Mr Motivator Richie Clifford says Great Limerick Run can be ‘life-changing’

Fintan Walsh

Reporter:

Fintan Walsh

Mr Motivator Richie Clifford with his dad Phonsie and brother Denis – all marathon fitness fanatics

Mr Motivator Richie Clifford with his dad Phonsie and brother Denis – all marathon fitness fanatics

WALKING the streets of Limerick with 12,000 people at your side is like a drug that gives many the adrenalin to activate a fitness lifestyle.

That is according to Ireland’s Mr Motivator Richie Clifford, who was calling on the undecided to throw on the tackies, lace up, and take on the Bon Secours Hospital Great Limerick Run this weekend. 

But Mr Motivator, who is involved with the ninth annual race, is not targeting the runners and the fitness fanatics; he is looking at those entering retirement, or who are seeking a new, healthier life.

“I am looking to give people a way to kickstart their life. And it is a great way to kickstart their life and their fitness programme.

“Amazingly enough, what I found is that when people start to do the Great Limerick Run walk, it is absolutely phenomenal for them. I am usually at the end with the microphone. An amount of people come back and say that they absolutely adore it. So I think it is huge for people as a starting thing. It’s an incredible day for them to kickstart a new life in fitness.”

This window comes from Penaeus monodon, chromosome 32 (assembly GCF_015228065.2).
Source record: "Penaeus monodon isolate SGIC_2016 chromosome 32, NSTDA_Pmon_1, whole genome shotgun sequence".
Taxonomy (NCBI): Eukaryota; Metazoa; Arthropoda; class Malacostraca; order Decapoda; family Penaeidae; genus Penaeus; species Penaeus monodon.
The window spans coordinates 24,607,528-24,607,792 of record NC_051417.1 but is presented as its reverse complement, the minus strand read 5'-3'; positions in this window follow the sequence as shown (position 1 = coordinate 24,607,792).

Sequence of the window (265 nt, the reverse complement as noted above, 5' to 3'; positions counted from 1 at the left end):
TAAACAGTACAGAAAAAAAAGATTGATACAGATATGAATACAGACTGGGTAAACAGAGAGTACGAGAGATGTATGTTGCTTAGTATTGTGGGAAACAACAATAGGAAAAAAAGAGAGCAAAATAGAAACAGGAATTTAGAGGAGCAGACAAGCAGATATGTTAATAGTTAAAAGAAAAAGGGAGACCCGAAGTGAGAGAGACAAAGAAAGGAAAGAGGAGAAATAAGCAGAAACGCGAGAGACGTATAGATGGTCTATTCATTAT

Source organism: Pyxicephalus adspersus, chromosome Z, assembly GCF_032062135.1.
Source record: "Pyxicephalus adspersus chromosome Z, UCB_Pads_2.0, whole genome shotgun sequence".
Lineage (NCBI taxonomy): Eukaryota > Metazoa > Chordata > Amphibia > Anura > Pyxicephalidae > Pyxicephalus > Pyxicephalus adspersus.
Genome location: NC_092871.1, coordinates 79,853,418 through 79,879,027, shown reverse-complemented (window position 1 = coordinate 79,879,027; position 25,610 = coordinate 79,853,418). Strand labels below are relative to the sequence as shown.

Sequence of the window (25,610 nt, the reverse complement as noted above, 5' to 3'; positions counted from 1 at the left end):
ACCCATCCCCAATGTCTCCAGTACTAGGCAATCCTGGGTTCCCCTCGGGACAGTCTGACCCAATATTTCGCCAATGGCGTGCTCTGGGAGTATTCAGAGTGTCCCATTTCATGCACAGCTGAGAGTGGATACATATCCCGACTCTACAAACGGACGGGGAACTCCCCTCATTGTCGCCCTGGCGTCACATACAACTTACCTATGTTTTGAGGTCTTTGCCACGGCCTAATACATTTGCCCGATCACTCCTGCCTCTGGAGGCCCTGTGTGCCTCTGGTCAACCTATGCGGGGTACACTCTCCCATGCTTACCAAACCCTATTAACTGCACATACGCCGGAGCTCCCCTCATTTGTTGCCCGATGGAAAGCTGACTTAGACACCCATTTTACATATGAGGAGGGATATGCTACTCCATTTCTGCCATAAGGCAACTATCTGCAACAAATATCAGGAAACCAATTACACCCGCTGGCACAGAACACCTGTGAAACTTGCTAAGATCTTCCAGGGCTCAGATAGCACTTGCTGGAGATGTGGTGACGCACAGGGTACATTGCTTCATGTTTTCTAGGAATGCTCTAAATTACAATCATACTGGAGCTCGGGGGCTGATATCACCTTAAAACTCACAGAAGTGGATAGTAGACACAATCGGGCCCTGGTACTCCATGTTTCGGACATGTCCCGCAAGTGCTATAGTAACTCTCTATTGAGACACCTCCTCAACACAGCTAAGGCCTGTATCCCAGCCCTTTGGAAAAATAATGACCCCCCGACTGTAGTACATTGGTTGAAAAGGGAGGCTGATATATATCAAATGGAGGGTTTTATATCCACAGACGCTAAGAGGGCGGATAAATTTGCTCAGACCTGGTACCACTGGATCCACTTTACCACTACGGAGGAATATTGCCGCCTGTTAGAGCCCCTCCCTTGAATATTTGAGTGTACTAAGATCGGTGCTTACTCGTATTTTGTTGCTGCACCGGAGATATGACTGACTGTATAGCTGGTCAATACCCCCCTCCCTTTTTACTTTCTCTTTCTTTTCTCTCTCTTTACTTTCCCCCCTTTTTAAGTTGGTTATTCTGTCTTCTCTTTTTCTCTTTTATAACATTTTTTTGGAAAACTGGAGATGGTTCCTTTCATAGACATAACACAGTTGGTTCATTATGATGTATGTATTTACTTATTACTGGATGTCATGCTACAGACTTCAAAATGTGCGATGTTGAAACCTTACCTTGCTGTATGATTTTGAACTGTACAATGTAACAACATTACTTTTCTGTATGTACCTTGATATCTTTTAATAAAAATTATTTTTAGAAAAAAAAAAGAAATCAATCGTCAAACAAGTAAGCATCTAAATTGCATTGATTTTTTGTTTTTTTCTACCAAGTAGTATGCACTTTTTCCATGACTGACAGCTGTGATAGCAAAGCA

“I think we have got all the runners to an extent. We are looking for the people who are half-thinking: ‘Do you think I should do it?’”

Richie’s father Phonsie is an  example of what he is looking for.

Now 87, Phonsie only started committing to a fitness regime when he retired at age 62.

Phonsie has been crowned a Dublin Marathon gold-medallist six times since he took up his new athletic life, and has been using it as a fundraising machine for Milford Hospice.

“But for me, I see people and I think that walking the streets of Limerick with 12,000 other people is a life-changing experience, and I have found people that have done it have never stopped doing it then. It became a lifestyle then after that.

“I am encouraging people to sign-up. And because I am involved in the Great Limerick Run, it’s just another way to get people to do something.

“For me, personally, when I am at the finish line and people say: ‘That is first time doing that now. I’ll never stop doing it.’

“It’s like a drug, and it’s a huge thing for people to kickstart a new fitness programme in their lives. And it’s on their doorstep as well,” he enthused.